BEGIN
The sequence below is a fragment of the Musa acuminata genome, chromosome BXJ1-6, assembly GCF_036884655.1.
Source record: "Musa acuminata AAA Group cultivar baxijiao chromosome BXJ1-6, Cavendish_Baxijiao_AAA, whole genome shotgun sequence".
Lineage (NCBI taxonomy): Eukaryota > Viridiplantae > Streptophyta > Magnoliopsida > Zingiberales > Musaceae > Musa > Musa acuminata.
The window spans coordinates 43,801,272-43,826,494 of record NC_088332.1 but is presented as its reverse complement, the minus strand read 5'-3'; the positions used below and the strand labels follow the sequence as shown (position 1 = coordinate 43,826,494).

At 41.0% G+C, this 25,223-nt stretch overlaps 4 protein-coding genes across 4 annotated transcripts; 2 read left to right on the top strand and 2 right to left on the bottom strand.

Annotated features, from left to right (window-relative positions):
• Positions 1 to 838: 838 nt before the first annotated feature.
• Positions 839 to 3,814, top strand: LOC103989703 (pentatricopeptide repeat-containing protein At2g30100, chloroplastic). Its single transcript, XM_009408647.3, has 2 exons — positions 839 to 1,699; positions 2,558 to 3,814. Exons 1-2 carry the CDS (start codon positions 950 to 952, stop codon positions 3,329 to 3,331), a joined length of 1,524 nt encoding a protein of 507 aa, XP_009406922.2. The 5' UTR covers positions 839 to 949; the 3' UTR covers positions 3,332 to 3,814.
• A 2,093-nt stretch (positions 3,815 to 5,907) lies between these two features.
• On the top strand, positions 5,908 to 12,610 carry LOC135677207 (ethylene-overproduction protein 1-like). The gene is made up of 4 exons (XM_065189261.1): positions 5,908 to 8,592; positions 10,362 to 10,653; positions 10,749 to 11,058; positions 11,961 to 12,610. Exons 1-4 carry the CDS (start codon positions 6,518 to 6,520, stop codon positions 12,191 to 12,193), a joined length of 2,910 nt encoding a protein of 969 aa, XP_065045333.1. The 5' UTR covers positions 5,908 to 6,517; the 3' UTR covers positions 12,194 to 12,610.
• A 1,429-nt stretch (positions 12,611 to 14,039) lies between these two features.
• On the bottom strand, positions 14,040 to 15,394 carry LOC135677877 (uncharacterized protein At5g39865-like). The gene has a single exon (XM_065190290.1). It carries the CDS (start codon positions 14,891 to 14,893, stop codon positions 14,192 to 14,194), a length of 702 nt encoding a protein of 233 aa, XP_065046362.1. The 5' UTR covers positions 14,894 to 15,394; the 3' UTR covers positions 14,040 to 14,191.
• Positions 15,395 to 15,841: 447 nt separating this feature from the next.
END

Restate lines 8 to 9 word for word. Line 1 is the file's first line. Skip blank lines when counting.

• Positions 839 to 3,814, top strand: LOC103989703 (pentatricopeptide repeat-containing protein At2g30100, chloroplastic). Its single transcript, XM_009408647.3, has 2 exons — positions 839 to 1,699; positions 2,558 to 3,814. Exons 1-2 carry the CDS (start codon positions 950 to 952, stop codon positions 3,329 to 3,331), a joined length of 1,524 nt encoding a protein of 507 aa, XP_009406922.2. The 5' UTR covers positions 839 to 949; the 3' UTR covers positions 3,332 to 3,814.
• A 2,093-nt stretch (positions 3,815 to 5,907) lies between these two features.